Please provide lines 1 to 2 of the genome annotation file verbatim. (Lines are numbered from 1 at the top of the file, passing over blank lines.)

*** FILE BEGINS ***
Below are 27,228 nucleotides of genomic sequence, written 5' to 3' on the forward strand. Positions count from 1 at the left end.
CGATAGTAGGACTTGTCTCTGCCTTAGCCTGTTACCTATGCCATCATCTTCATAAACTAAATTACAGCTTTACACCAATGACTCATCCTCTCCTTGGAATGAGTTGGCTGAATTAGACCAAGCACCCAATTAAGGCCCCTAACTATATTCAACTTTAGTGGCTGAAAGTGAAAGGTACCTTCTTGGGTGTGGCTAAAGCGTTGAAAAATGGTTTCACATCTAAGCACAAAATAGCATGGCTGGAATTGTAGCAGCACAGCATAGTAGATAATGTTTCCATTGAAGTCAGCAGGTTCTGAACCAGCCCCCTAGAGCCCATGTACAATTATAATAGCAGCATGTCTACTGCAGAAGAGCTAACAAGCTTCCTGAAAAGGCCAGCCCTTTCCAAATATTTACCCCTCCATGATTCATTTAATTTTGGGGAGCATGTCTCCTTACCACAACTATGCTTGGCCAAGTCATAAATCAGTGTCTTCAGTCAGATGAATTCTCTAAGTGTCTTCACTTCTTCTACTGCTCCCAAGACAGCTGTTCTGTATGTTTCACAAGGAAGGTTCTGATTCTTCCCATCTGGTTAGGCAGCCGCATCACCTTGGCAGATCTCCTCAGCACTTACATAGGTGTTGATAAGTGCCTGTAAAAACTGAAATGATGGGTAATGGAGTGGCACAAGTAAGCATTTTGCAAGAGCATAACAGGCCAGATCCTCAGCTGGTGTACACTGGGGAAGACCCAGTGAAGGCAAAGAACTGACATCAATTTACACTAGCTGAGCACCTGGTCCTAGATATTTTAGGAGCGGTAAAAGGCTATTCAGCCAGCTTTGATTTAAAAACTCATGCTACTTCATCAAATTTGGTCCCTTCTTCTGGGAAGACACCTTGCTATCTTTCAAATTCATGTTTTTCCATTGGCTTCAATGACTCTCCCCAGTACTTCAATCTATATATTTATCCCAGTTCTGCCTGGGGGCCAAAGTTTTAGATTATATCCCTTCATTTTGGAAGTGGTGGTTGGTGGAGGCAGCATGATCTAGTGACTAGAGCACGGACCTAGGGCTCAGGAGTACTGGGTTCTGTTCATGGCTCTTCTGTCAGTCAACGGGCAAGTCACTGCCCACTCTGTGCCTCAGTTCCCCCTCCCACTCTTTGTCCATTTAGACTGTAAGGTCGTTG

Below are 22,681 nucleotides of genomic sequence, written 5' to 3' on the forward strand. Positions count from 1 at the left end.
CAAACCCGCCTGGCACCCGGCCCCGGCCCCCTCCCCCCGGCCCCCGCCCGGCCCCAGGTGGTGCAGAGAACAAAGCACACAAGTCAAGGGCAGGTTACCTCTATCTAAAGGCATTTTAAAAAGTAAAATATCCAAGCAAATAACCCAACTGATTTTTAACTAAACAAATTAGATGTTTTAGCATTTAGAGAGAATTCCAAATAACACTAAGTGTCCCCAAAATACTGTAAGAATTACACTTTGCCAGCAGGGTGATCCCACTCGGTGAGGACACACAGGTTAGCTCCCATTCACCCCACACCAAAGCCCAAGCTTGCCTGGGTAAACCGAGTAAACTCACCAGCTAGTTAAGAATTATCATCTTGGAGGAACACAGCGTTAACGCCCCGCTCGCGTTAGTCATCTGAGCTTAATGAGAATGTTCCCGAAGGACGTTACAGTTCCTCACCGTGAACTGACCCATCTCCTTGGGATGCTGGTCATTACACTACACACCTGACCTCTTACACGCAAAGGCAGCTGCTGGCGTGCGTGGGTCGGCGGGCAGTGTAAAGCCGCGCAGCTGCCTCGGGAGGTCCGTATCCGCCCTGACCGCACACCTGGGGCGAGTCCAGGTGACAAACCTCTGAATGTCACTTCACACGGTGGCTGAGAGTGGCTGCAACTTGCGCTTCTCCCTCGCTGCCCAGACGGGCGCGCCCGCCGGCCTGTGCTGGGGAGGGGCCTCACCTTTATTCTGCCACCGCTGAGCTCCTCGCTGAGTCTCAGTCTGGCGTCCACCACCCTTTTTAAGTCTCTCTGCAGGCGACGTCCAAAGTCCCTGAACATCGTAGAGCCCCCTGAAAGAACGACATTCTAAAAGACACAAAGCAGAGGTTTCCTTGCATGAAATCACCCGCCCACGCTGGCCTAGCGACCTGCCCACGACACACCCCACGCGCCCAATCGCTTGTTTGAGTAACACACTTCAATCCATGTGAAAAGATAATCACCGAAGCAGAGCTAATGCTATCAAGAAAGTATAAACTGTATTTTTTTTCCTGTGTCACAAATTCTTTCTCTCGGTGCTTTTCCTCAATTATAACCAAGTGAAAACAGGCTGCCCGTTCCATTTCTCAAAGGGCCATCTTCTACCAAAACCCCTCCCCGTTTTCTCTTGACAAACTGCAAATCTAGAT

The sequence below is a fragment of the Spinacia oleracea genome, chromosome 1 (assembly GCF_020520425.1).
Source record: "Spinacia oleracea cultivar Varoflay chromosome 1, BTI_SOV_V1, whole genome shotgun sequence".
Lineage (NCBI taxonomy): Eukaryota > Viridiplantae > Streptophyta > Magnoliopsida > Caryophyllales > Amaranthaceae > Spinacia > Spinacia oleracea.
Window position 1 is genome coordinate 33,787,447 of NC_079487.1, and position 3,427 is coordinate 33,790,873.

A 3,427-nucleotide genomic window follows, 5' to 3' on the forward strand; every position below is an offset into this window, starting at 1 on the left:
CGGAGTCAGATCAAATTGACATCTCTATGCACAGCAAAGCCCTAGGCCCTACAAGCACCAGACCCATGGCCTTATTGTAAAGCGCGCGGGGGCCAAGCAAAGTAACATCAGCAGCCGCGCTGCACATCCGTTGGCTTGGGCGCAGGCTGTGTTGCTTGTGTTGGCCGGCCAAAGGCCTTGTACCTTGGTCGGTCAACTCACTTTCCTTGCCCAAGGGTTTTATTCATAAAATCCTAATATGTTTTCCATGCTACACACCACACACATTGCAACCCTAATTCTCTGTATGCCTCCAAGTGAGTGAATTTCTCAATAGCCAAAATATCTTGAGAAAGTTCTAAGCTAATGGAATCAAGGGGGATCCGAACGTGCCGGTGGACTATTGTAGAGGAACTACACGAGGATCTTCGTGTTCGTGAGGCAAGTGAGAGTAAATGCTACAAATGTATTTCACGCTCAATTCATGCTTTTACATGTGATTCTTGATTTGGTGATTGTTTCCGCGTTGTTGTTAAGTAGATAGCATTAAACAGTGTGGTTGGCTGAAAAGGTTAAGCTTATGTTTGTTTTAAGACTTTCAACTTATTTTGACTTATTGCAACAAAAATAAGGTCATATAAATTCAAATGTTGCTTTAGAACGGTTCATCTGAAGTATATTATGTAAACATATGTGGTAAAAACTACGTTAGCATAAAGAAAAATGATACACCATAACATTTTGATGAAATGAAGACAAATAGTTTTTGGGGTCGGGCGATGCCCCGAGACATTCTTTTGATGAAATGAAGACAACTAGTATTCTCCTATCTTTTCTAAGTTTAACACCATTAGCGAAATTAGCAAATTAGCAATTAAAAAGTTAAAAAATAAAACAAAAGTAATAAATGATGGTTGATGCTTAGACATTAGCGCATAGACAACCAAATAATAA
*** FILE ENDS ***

Below are 27,228 nucleotides of genomic sequence, written 5' to 3' on the forward strand. Positions count from 1 at the left end.
CGATAGTAGGACTTGTCTCTGCCTTAGCCTGTTACCTATGCCATCATCTTCATAAACTAAATTACAGCTTTACACCAATGACTCATCCTCTCCTTGGAATGAGTTGGCTGAATTAGACCAAGCACCCAATTAAGGCCCCTAACTATATTCAACTTTAGTGGCTGAAAGTGAAAGGTACCTTCTTGGGTGTGGCTAAAGCGTTGAAAAATGGTTTCACATCTAAGCACAAAATAGCATGGCTGGAATTGTAGCAGCACAGCATAGTAGATAATGTTTCCATTGAAGTCAGCAGGTTCTGAACCAGCCCCCTAGAGCCCATGTACAATTATAATAGCAGCATGTCTACTGCAGAAGAGCTAACAAGCTTCCTGAAAAGGCCAGCCCTTTCCAAATATTTACCCCTCCATGATTCATTTAATTTTGGGGAGCATGTCTCCTTACCACAACTATGCTTGGCCAAGTCATAAATCAGTGTCTTCAGTCAGATGAATTCTCTAAGTGTCTTCACTTCTTCTACTGCTCCCAAGACAGCTGTTCTGTATGTTTCACAAGGAAGGTTCTGATTCTTCCCATCTGGTTAGGCAGCCGCATCACCTTGGCAGATCTCCTCAGCACTTACATAGGTGTTGATAAGTGCCTGTAAAAACTGAAATGATGGGTAATGGAGTGGCACAAGTAAGCATTTTGCAAGAGCATAACAGGCCAGATCCTCAGCTGGTGTACACTGGGGAAGACCCAGTGAAGGCAAAGAACTGACATCAATTTACACTAGCTGAGCACCTGGTCCTAGATATTTTAGGAGCGGTAAAAGGCTATTCAGCCAGCTTTGATTTAAAAACTCATGCTACTTCATCAAATTTGGTCCCTTCTTCTGGGAAGACACCTTGCTATCTTTCAAATTCATGTTTTTCCATTGGCTTCAATGACTCTCCCCAGTACTTCAATCTATATATTTATCCCAGTTCTGCCTGGGGGCCAAAGTTTTAGATTATATCCCTTCATTTTGGAAGTGGTGGTTGGTGGAGGCAGCATGATCTAGTGACTAGAGCACGGACCTAGGGCTCAGGAGTACTGGGTTCTGTTCATGGCTCTTCTGTCAGTCAACGGGCAAGTCACTGCCCACTCTGTGCCTCAGTTCCCCCTCCCACTCTTTGTCCATTTAGACTGTAAGGTCGTTG